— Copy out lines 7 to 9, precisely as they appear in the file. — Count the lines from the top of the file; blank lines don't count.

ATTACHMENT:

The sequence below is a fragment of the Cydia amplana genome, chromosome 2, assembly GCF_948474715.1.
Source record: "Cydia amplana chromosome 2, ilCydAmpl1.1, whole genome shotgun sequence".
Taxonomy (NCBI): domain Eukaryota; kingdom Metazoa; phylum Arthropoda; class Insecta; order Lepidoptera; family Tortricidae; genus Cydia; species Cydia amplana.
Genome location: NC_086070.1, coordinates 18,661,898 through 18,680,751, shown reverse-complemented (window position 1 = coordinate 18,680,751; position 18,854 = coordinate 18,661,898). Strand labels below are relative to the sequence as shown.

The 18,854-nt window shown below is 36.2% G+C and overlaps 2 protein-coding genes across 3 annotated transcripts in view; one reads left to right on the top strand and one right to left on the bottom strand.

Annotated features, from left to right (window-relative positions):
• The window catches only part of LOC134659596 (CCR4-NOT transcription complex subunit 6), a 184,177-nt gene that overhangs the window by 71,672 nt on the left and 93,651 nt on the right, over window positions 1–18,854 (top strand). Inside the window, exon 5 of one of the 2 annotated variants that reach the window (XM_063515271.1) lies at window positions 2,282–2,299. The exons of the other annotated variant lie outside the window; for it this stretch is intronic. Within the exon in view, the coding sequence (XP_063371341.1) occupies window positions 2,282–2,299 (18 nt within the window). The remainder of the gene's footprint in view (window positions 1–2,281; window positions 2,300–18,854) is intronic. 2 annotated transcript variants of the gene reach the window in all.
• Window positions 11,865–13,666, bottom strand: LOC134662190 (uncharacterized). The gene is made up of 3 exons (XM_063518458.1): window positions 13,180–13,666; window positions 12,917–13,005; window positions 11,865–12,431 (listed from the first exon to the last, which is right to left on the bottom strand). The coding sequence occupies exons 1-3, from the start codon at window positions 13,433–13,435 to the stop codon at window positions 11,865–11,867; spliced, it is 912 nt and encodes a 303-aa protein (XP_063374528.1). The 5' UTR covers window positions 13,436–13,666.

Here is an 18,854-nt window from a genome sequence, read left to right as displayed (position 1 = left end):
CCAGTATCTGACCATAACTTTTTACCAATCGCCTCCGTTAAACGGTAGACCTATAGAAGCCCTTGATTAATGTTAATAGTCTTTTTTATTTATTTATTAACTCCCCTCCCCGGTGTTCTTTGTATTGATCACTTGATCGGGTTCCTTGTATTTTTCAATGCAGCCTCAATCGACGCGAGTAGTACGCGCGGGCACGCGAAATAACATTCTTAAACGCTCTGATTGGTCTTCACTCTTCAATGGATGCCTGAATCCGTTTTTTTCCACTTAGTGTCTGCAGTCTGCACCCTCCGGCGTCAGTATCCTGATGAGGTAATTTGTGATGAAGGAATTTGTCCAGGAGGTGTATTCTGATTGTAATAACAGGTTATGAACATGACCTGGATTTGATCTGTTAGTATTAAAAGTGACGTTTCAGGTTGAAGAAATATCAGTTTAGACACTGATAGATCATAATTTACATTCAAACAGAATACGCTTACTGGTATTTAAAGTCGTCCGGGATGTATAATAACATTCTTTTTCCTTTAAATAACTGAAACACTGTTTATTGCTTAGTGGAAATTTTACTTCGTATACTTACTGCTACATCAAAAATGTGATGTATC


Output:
• The window catches only part of LOC134659596 (CCR4-NOT transcription complex subunit 6), a 184,177-nt gene that overhangs the window by 71,672 nt on the left and 93,651 nt on the right, over window positions 1–18,854 (top strand). Inside the window, exon 5 of one of the 2 annotated variants that reach the window (XM_063515271.1) lies at window positions 2,282–2,299. The exons of the other annotated variant lie outside the window; for it this stretch is intronic. Within the exon in view, the coding sequence (XP_063371341.1) occupies window positions 2,282–2,299 (18 nt within the window). The remainder of the gene's footprint in view (window positions 1–2,281; window positions 2,300–18,854) is intronic. 2 annotated transcript variants of the gene reach the window in all.
• Window positions 11,865–13,666, bottom strand: LOC134662190 (uncharacterized). The gene is made up of 3 exons (XM_063518458.1): window positions 13,180–13,666; window positions 12,917–13,005; window positions 11,865–12,431 (listed from the first exon to the last, which is right to left on the bottom strand). The coding sequence occupies exons 1-3, from the start codon at window positions 13,433–13,435 to the stop codon at window positions 11,865–11,867; spliced, it is 912 nt and encodes a 303-aa protein (XP_063374528.1). The 5' UTR covers window positions 13,436–13,666.

Here is an 18,854-nt window from a genome sequence, read left to right as displayed (position 1 = left end):